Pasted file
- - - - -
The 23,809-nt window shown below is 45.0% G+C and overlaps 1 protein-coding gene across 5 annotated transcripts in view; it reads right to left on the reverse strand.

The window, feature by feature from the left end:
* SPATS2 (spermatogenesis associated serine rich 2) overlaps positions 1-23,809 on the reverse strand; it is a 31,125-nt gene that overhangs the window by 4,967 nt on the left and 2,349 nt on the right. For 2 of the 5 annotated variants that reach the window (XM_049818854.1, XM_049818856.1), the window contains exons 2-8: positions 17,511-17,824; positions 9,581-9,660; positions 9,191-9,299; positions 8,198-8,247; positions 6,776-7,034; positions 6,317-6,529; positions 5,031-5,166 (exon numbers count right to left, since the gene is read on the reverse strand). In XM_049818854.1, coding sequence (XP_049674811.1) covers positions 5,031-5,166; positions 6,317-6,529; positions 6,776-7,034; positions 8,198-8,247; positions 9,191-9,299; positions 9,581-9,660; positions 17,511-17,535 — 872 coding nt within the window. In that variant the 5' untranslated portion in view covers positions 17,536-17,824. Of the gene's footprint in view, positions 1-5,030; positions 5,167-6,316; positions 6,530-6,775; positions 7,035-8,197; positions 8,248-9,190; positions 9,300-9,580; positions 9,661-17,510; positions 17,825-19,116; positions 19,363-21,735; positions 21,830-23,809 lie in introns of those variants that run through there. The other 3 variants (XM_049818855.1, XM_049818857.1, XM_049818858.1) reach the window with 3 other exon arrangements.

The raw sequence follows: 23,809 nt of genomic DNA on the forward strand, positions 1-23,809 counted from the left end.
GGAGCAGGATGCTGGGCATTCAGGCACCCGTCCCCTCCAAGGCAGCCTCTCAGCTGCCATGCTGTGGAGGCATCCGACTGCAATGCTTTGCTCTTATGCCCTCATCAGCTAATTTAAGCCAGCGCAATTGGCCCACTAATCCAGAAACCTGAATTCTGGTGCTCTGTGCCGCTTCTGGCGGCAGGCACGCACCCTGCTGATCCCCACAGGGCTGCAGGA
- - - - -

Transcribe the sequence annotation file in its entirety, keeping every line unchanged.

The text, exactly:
The 23,809-nt window shown below is 45.0% G+C and overlaps 1 protein-coding gene across 5 annotated transcripts in view; it reads right to left on the reverse strand.

The window, feature by feature from the left end:
* SPATS2 (spermatogenesis associated serine rich 2) overlaps positions 1-23,809 on the reverse strand; it is a 31,125-nt gene that overhangs the window by 4,967 nt on the left and 2,349 nt on the right. For 2 of the 5 annotated variants that reach the window (XM_049818854.1, XM_049818856.1), the window contains exons 2-8: positions 17,511-17,824; positions 9,581-9,660; positions 9,191-9,299; positions 8,198-8,247; positions 6,776-7,034; positions 6,317-6,529; positions 5,031-5,166 (exon numbers count right to left, since the gene is read on the reverse strand). In XM_049818854.1, coding sequence (XP_049674811.1) covers positions 5,031-5,166; positions 6,317-6,529; positions 6,776-7,034; positions 8,198-8,247; positions 9,191-9,299; positions 9,581-9,660; positions 17,511-17,535 — 872 coding nt within the window. In that variant the 5' untranslated portion in view covers positions 17,536-17,824. Of the gene's footprint in view, positions 1-5,030; positions 5,167-6,316; positions 6,530-6,775; positions 7,035-8,197; positions 8,248-9,190; positions 9,300-9,580; positions 9,661-17,510; positions 17,825-19,116; positions 19,363-21,735; positions 21,830-23,809 lie in introns of those variants that run through there. The other 3 variants (XM_049818855.1, XM_049818857.1, XM_049818858.1) reach the window with 3 other exon arrangements.

The raw sequence follows: 23,809 nt of genomic DNA on the forward strand, positions 1-23,809 counted from the left end.
GGAGCAGGATGCTGGGCATTCAGGCACCCGTCCCCTCCAAGGCAGCCTCTCAGCTGCCATGCTGTGGAGGCATCCGACTGCAATGCTTTGCTCTTATGCCCTCATCAGCTAATTTAAGCCAGCGCAATTGGCCCACTAATCCAGAAACCTGAATTCTGGTGCTCTGTGCCGCTTCTGGCGGCAGGCACGCACCCTGCTGATCCCCACAGGGCTGCAGGA